Measurement of ultrasound-based flow-mediated dilatation (FMD) in the brachial artery has intrinsic appeal, as it is noninvasive, relatively repeatable and reproducible, reflects important biology, has some data to support its predictability, and is useful in serial studies of disease reversibility (such as Woo et al5). Brachial artery endothelium-dependent dilatation is also significantly correlated with findings in the coronary circulation in the same patients.10
Nevertheless, the measurement of FMD by ultrasound has also proven problematic for risk stratification in individuals. The method is technically demanding, requiring specific training. Furthermore, FMD is very sensitive to a number of intercurrent factors that may influence vascular function transiently but may not have great importance for long-term atherosclerosis risk. For example, FMD can be acutely lowered by an intercurrent viral illness, can be transiently impaired after a meal, and varies in a circadian pattern.
In part reflecting these difficulties, different laboratories have used different variations in technique for the measurement of FMD (for example, placing the occluding pneumatic cuff around the upper arm or lower arm) and consequently have reported different ranges of normal values of FMD. Efforts to standardize FMD technique and results have recently been published in an attempt to redress this situation.11 Nevertheless, the measurement of FMD by arterial ultrasound is not yet ready for “prime time” for widespread risk stratification.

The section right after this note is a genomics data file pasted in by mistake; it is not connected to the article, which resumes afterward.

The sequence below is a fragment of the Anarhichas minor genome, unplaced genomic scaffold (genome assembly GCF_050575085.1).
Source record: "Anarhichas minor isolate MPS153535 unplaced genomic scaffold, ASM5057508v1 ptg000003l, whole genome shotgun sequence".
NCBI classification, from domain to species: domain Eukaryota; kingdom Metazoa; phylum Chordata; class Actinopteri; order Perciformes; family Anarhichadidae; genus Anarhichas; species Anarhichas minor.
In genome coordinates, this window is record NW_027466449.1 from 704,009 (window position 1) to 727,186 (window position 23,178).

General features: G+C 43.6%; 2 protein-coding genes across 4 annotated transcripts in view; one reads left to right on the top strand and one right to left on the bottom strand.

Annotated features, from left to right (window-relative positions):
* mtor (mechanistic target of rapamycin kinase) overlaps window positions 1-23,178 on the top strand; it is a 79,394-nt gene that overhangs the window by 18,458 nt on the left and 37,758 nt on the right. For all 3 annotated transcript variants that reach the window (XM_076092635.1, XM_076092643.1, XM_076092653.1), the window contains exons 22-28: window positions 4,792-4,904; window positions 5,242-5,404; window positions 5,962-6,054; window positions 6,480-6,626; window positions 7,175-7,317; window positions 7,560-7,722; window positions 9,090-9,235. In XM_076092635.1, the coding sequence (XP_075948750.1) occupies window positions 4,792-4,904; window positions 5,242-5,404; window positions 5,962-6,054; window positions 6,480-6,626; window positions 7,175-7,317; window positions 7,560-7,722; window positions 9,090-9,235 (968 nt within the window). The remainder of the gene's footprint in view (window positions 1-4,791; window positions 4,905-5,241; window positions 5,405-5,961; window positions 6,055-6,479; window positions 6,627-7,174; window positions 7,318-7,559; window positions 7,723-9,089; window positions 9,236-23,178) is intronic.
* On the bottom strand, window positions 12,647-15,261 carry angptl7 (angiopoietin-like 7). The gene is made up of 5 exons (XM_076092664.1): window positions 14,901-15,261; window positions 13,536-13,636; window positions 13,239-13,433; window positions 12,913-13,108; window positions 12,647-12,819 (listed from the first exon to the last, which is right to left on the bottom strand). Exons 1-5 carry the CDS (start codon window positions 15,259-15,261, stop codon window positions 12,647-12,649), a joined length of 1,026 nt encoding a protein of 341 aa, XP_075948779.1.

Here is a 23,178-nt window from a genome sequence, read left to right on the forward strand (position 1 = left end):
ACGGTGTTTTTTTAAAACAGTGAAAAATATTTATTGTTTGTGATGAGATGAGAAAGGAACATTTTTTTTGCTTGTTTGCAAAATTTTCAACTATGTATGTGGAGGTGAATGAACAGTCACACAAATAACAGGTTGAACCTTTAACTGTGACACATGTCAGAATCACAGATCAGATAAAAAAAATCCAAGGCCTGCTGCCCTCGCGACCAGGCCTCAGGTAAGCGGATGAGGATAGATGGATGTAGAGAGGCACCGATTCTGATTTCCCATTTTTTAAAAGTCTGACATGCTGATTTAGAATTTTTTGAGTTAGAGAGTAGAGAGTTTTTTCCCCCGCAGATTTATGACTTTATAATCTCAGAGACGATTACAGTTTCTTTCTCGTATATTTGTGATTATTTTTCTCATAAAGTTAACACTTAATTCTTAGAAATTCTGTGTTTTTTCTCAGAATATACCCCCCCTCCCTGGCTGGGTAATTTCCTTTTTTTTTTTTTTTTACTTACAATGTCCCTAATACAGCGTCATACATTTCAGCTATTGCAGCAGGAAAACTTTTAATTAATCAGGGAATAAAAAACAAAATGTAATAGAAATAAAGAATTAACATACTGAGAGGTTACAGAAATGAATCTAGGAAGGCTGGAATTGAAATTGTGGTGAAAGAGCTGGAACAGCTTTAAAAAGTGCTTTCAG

Digital Vascular Function: A New Option?
A number of new techniques have recently been proposed as potentially applicable screening tools for endothelial testing in humans. Each novel test proposed should meet several criteria, if it is to be clinical useful for assessing cardiovascular risk in individual subjects. The test should:
Be simple, noninvasive, and widely applicable.
Be reproducible, with low interobserver error.
Be standardizable between laboratories and have population normal data to inform interpretation.
Be able to predict risk.
Add to the predictive value of established risk factor measurement, particularly in intermediate-risk subjects.
Be able to demonstrate that improvement with the new test predicts a reduction in subsequent cardiovascular risk.
Candidates for noninvasive vascular testing proposed in recent years include pulse wave analysis, pulse wave velocity measurement, and pulse amplitude tonometry (PAT). Interest has recently grown particularly in testing endothelial vasomotor function after reactive hyperemia by PAT (RH-PAT), as measured in the fingertips, a test that is examined by Hamburg et al in the current issue of Circulation.12
Measuring digital RH-PAT involves quantifying arterial pulsatile volume at rest and during a condition of increased shear stress that results in the release of NO (and other mediators). It is performed with the use of a novel finger plethysmograph, essentially a longitudinal socket in the form of a split thimble, closed off at the proximal end (the Figure). The probe has an internal membrane surrounded by an outer rigid wall and is pressurized to provide a uniform field over the distal index finger by applying near-diastolic external pressure; thus, the RH-PAT probe is able to unload arterial wall tension, which increases the signal-to-noise ratio. Systemic influences are controlled by simultaneous measurement of PAT without RH in the contralateral index fingertip.